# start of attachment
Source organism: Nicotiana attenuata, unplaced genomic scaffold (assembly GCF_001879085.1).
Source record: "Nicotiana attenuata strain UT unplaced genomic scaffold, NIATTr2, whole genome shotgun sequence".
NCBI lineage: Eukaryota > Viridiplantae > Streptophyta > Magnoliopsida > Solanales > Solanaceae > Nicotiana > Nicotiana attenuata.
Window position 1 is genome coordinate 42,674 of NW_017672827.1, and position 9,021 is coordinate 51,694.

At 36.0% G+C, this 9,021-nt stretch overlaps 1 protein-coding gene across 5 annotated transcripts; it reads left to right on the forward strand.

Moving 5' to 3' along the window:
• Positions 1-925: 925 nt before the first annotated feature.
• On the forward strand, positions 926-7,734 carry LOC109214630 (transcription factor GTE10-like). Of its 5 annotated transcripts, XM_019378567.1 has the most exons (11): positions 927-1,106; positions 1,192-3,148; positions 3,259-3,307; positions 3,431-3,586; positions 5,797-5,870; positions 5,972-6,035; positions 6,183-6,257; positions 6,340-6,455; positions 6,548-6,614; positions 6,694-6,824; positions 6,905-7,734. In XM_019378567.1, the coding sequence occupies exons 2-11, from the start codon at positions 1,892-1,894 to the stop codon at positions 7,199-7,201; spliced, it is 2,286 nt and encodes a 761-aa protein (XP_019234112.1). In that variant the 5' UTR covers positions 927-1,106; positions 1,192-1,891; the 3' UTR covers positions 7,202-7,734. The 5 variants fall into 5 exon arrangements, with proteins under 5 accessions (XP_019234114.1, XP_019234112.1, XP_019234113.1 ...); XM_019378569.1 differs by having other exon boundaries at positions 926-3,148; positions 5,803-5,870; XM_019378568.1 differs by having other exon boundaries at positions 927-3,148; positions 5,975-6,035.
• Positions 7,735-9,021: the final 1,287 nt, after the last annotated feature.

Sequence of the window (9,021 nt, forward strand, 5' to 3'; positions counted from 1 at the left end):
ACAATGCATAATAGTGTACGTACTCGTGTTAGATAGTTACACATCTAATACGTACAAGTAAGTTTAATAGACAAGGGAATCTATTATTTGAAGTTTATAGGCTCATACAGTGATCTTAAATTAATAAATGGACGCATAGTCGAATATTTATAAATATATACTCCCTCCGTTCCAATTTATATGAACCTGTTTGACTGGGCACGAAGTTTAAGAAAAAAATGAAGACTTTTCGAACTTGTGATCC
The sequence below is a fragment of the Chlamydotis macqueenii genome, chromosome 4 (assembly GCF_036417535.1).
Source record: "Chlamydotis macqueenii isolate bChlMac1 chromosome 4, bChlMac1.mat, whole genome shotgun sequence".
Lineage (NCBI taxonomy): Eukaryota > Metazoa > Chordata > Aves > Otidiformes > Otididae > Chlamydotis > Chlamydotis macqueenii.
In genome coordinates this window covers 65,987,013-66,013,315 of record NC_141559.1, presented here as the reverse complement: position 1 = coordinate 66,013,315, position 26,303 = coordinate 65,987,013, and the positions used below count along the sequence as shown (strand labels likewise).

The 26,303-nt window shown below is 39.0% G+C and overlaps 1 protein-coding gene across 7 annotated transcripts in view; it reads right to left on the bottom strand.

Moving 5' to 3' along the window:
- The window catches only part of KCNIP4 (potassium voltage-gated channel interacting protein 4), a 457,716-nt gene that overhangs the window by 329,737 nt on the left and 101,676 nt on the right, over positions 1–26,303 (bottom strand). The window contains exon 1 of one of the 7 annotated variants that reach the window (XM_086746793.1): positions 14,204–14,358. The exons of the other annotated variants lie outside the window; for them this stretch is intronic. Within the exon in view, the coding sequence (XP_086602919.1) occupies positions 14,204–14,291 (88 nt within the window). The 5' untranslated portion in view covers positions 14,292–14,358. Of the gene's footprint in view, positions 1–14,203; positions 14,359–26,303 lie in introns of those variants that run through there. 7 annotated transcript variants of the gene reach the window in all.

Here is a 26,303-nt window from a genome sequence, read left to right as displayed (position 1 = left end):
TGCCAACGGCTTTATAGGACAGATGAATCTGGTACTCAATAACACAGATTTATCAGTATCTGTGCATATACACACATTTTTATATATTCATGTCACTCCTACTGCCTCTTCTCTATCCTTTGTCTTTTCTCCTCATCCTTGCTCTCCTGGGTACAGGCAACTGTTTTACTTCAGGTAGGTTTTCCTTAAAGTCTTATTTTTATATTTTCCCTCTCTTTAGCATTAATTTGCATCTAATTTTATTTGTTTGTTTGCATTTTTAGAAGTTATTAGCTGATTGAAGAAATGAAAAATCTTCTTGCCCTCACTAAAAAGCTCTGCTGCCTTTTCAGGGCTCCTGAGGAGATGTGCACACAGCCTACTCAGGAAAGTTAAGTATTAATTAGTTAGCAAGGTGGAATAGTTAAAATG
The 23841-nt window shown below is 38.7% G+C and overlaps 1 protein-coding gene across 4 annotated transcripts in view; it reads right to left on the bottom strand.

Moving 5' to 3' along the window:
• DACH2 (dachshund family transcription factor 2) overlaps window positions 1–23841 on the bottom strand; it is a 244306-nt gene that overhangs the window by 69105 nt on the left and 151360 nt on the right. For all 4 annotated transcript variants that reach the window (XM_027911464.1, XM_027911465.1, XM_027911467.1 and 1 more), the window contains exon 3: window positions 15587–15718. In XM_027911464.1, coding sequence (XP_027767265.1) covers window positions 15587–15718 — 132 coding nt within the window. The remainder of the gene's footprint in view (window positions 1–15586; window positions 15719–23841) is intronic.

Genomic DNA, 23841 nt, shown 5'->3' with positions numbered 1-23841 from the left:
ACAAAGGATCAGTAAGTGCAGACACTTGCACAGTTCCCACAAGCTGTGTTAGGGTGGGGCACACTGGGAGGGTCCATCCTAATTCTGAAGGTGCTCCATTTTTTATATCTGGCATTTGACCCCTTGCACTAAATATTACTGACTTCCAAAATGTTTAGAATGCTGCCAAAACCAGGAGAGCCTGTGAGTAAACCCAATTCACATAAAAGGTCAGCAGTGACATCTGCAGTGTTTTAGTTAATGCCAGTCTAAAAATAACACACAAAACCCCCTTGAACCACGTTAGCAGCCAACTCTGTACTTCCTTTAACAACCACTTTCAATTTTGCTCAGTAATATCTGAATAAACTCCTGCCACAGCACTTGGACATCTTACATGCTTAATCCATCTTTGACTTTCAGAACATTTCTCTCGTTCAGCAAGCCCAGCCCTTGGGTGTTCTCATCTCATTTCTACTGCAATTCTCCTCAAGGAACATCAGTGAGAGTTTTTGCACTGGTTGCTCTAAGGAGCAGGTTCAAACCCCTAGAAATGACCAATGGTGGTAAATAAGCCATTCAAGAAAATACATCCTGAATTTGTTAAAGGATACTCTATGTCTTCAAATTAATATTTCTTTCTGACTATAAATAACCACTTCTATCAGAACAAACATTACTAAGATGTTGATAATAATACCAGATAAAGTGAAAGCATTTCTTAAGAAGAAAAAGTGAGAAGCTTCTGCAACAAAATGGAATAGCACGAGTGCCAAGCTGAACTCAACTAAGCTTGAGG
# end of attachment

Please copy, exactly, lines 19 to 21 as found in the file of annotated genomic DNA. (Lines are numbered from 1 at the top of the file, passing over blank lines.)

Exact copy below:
Here is a 26,303-nt window from a genome sequence, read left to right as displayed (position 1 = left end):
TGCCAACGGCTTTATAGGACAGATGAATCTGGTACTCAATAACACAGATTTATCAGTATCTGTGCATATACACACATTTTTATATATTCATGTCACTCCTACTGCCTCTTCTCTATCCTTTGTCTTTTCTCCTCATCCTTGCTCTCCTGGGTACAGGCAACTGTTTTACTTCAGGTAGGTTTTCCTTAAAGTCTTATTTTTATATTTTCCCTCTCTTTAGCATTAATTTGCATCTAATTTTATTTGTTTGTTTGCATTTTTAGAAGTTATTAGCTGATTGAAGAAATGAAAAATCTTCTTGCCCTCACTAAAAAGCTCTGCTGCCTTTTCAGGGCTCCTGAGGAGATGTGCACACAGCCTACTCAGGAAAGTTAAGTATTAATTAGTTAGCAAGGTGGAATAGTTAAAATG
The 23841-nt window shown below is 38.7% G+C and overlaps 1 protein-coding gene across 4 annotated transcripts in view; it reads right to left on the bottom strand.